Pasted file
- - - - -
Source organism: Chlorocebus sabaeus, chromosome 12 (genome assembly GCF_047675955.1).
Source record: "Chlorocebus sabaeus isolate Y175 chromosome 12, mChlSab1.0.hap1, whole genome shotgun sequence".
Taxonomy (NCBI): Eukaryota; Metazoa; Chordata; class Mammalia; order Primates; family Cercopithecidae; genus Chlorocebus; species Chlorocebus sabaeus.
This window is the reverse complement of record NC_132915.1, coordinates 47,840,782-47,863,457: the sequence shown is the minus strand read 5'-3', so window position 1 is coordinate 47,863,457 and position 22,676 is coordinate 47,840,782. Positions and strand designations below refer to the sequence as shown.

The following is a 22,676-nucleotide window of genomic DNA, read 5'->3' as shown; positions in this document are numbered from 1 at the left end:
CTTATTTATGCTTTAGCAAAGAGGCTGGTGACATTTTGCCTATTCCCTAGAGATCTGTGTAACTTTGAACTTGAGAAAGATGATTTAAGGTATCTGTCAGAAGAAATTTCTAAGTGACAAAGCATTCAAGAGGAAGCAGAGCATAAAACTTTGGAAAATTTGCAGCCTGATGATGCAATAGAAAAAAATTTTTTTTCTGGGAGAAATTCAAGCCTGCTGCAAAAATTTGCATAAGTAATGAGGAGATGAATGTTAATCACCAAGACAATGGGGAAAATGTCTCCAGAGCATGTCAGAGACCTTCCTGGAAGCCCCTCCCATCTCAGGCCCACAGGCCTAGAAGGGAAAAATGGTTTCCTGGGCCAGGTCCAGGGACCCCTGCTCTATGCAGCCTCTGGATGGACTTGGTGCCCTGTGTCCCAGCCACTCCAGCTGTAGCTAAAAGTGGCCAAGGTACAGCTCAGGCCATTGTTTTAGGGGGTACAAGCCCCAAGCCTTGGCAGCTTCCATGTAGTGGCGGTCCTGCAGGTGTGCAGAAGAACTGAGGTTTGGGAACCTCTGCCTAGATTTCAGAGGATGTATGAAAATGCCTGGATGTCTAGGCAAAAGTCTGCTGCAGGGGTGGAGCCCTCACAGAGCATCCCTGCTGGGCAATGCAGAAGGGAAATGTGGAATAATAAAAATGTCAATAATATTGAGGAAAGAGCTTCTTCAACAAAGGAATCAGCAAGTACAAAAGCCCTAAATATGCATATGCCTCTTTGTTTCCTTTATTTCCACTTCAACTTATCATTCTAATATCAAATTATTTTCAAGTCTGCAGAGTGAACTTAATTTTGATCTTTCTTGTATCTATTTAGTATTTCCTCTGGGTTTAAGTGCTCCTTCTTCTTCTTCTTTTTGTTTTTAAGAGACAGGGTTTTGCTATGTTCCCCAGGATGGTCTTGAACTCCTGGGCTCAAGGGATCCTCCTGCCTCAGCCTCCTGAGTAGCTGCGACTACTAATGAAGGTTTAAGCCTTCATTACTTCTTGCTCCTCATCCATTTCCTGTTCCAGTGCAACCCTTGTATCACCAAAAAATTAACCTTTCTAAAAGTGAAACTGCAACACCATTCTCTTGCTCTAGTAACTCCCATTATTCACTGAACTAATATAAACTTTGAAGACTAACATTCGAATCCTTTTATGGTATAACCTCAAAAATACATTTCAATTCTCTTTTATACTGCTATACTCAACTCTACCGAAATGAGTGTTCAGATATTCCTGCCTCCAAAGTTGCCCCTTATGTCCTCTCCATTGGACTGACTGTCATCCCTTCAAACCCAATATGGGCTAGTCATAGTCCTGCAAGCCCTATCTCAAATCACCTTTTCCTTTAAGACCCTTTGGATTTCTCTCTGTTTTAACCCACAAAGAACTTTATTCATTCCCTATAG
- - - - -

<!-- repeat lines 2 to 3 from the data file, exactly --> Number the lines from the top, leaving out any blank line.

Source record: "Chlorocebus sabaeus isolate Y175 chromosome 12, mChlSab1.0.hap1, whole genome shotgun sequence".
Taxonomy (NCBI): Eukaryota; Metazoa; Chordata; class Mammalia; order Primates; family Cercopithecidae; genus Chlorocebus; species Chlorocebus sabaeus.